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UK  FormerDeputy Prime Minister Nick Clegg’s mother, Hermance, was in Camp Tjideng in Batavia, with her mother and sisters.

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She remembers having to bow deeply towards Japan at Tenko, “with our little fingers on the side seams of our skirt. If we did not do it properly we were beaten.” Another punishment, head shaving, was so common that the women would simply wrap a scarf round their bloodied scalp and carry on.

 

Worse even than these sanctions was the fear of starvation as the rations of what passed for food , tapioca gruel ,dwindled to half a cup per person a day. Desperate to keep their children alive, women would catch frogs, lizards and snails and boil them in a tin cup on the back of their irons.

The more daring risked being savagely beaten or even executed, as they crept to the fence to trade their meager possessions with local people for a banana or a couple of eggs. The internees became so obsessed with food that they would feverishly swap recipes, writing out the ingredients, discussing the method then mentally savouring the delicious dish that they would never get to eat.

Amid all this, the greatest fear for mothers of boys was that their sons would be taken away. The age at which boys were transferred to men’s camps dropped from 15 at the start of the war, to 13 then 11, until by 1944 boys of 10 were being transported. As they waited to climb on to the lorries they would cling to their mothers, not knowing whether they’d ever see them again.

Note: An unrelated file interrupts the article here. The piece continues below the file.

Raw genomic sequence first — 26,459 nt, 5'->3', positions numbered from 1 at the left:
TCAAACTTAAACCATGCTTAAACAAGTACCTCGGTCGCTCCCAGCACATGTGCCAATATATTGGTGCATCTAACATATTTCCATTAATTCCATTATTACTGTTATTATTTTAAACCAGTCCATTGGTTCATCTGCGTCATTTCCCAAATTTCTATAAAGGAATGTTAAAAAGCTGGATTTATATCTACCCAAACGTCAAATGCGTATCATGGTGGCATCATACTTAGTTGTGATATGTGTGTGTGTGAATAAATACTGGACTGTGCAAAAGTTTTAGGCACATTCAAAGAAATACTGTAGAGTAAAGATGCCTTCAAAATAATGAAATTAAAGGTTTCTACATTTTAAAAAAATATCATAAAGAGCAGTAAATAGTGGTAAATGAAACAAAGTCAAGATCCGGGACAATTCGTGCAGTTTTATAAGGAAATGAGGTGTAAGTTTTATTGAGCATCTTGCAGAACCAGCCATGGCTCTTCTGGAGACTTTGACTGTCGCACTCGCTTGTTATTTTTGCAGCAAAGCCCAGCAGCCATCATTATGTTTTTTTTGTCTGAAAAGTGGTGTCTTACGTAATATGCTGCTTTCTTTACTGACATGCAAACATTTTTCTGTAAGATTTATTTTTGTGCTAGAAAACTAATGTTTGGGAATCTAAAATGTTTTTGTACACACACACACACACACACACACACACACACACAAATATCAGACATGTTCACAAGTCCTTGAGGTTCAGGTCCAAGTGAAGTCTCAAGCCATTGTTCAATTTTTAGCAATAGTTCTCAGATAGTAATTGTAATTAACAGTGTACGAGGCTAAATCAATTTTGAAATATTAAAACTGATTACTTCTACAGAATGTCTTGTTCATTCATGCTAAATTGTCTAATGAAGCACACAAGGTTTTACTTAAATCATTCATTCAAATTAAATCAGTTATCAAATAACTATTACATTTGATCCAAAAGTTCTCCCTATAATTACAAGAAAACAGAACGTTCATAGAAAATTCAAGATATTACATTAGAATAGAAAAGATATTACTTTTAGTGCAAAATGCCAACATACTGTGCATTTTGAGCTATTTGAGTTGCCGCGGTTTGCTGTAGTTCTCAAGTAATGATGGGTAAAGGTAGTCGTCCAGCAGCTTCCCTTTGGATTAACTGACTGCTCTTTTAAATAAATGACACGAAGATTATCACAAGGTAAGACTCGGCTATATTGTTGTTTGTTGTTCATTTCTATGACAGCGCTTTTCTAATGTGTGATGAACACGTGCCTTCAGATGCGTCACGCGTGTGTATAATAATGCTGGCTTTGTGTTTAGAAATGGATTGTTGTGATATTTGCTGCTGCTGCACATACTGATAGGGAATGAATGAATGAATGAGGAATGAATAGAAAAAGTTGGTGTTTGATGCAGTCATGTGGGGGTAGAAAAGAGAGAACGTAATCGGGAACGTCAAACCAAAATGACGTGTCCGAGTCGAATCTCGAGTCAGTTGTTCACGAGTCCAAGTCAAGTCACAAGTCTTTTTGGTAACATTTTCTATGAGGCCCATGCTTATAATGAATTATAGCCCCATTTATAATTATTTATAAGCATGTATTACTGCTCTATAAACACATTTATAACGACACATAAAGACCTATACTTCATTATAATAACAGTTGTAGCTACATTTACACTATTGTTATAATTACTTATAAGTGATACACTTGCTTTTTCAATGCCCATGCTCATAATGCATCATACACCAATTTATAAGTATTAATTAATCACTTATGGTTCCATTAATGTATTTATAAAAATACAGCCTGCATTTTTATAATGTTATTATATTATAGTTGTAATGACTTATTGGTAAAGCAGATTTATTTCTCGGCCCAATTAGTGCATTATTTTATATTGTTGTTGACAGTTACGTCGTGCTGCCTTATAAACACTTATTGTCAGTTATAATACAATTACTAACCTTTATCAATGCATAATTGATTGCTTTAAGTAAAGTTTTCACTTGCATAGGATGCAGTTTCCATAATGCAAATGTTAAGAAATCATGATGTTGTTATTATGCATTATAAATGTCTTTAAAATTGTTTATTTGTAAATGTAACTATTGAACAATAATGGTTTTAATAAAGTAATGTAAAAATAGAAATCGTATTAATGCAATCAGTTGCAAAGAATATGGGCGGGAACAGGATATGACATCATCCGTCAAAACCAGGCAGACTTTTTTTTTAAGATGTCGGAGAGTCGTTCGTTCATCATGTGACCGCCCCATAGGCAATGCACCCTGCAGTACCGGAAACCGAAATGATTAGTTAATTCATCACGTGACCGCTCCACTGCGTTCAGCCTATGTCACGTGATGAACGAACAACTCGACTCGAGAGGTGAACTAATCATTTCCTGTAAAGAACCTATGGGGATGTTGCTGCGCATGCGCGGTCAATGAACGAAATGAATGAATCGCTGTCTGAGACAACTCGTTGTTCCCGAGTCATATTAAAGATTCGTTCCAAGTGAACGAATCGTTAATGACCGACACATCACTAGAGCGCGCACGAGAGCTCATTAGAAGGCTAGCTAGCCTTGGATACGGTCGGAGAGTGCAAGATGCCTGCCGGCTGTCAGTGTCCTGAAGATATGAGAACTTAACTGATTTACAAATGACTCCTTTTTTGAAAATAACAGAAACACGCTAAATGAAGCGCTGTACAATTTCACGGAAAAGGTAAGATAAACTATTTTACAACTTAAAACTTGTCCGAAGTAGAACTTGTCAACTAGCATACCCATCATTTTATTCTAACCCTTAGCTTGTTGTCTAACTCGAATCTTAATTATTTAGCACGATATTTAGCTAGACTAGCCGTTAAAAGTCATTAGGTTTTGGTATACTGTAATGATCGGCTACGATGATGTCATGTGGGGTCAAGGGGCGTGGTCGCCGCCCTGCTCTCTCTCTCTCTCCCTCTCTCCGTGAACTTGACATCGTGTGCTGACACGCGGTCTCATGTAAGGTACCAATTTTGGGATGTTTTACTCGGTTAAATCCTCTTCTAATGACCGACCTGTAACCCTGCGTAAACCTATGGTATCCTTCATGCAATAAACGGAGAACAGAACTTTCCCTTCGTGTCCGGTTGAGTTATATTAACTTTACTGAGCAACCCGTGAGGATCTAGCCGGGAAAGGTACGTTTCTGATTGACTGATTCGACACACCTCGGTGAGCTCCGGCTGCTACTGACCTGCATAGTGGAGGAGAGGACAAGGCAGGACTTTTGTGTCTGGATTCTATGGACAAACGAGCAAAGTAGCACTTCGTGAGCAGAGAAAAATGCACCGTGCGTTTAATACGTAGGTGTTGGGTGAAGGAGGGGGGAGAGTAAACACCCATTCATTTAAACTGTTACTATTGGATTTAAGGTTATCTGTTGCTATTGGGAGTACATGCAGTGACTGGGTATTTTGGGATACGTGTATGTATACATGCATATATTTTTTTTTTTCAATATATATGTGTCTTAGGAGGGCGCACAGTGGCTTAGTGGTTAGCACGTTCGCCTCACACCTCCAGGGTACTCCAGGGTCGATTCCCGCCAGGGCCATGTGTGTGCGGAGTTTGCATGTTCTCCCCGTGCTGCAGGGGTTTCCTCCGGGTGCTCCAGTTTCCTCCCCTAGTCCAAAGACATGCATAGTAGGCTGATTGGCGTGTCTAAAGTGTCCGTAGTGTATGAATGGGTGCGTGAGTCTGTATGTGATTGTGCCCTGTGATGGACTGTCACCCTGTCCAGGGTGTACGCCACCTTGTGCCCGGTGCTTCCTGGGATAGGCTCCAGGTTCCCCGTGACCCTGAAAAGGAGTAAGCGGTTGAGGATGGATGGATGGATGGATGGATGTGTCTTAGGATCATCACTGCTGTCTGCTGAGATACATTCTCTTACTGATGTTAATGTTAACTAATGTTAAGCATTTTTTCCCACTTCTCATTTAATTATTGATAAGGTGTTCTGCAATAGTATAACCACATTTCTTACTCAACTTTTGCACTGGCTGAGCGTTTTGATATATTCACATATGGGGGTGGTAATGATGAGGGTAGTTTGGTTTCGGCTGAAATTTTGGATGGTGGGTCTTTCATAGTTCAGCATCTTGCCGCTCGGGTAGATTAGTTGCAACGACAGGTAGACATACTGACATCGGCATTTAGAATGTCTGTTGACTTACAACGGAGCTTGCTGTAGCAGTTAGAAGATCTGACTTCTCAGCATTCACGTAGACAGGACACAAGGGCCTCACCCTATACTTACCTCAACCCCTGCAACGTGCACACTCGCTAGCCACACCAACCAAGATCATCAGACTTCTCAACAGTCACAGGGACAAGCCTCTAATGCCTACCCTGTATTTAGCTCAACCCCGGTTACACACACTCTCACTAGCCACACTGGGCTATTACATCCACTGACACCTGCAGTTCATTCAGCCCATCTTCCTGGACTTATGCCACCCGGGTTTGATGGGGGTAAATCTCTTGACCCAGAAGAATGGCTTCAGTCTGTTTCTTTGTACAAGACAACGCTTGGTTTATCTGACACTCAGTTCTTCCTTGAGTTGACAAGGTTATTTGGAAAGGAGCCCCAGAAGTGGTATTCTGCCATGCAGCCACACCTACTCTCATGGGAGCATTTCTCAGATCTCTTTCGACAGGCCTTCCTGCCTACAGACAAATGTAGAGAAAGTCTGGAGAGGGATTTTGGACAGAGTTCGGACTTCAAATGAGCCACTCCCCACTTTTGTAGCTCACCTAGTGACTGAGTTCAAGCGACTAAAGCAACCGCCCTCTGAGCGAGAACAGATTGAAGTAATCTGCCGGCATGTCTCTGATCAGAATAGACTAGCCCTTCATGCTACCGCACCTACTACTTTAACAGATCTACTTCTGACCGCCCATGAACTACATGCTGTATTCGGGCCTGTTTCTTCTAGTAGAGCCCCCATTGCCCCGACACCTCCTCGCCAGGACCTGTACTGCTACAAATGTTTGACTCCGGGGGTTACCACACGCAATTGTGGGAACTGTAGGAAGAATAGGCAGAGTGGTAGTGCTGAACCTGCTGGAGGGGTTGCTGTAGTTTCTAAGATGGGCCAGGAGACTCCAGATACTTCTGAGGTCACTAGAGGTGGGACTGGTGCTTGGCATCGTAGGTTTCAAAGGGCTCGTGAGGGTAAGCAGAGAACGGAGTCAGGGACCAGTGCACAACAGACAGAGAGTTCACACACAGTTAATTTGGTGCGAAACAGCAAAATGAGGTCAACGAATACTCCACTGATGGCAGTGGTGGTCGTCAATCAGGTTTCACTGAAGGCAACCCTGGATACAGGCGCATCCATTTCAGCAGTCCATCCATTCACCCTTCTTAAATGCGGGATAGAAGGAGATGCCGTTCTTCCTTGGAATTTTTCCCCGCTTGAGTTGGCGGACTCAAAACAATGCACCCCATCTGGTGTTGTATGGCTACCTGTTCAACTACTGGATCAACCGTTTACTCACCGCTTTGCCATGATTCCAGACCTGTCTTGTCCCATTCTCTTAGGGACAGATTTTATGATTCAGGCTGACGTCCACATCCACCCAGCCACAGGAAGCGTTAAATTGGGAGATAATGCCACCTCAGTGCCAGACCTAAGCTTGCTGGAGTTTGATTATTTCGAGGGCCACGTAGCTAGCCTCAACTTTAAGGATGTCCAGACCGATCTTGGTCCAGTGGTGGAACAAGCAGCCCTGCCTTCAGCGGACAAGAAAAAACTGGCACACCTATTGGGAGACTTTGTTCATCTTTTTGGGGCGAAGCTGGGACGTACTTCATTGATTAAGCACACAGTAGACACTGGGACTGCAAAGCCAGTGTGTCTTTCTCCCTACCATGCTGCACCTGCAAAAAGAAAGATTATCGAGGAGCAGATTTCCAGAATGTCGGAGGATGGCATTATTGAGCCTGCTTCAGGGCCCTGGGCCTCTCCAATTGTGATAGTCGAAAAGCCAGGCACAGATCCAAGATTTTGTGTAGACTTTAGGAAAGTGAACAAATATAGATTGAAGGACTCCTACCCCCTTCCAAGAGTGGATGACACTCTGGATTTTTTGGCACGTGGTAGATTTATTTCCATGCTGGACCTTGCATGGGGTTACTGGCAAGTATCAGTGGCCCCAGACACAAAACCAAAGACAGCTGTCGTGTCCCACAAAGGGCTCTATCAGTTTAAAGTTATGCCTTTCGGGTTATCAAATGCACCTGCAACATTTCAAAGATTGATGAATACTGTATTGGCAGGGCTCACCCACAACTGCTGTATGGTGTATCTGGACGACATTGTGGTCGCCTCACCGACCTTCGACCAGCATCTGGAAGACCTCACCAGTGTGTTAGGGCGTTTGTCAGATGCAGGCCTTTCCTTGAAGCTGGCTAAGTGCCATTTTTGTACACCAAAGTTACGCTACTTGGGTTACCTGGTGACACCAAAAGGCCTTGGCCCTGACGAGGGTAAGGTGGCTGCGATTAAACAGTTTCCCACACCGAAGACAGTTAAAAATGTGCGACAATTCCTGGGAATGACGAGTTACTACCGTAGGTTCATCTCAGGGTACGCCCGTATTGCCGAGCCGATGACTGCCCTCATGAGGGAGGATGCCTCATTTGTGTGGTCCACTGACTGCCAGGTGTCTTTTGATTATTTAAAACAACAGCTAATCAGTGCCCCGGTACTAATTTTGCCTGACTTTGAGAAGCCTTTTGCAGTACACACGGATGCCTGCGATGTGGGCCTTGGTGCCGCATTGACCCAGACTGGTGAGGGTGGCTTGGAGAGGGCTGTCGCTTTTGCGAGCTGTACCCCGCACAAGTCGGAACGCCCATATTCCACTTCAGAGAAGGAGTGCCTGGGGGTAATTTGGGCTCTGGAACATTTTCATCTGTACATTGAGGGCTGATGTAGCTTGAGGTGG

The squalor from open sewers and the ever-present hunger inevitably led to disease – beriberi and dysentery were rife.Sometimes there were dozens of deaths a day in the camp.The camp was ruled by a cruel and brutal officer named csmpCaptain Kenichi Sonei.

 

Beatings were a daily event, women would have their heads shaved for failing to bow properly, Red Cross parcels were hidden away.

Every day Sonei would order Tenko. “Tenko means roll call,” a survivor explained. “We were constantly left standing for hours in the sun during Tenko.

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“On one such occasion, as we walked past the guards, my mother was smoking a cigarette, just received in a precious Red Cross parcel.The camp commandant spotted her and, furious because she had not shown him the respect he expected from the hated Dutch women, he strolled over and smacked her hard on the face. My world nearly fell apart. I pleaded with him not to hit her again and at that moment he was distracted because one of the guards drew his attention to somebody else’s misdemeanour.”

A girl had been spotted holding a little puppy. Sonei rattled out an order.

“The guard took the puppy from her and, with a wide grin on his face, put a piece of string round its neck and hanged it from the barbed wire fence.”

Such barbarous acts were committed on an almost daily basis.

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By the time liberation came on 15 August 1945, the degradation of these women was complete. Like the POWs in their loin cloths, they had virtually no clothes, many wearing old tea towels for bras, and “sandals” fashioned out of strips of rubber tyres.

Like the POWs they were skeletally thin, half-blind with malnutrition and, as with the POWs, huge numbers had died.

(Emaciated inmates in the hospital of the Tjideng internment camp on Java, Indonesia in December 1945.

hospital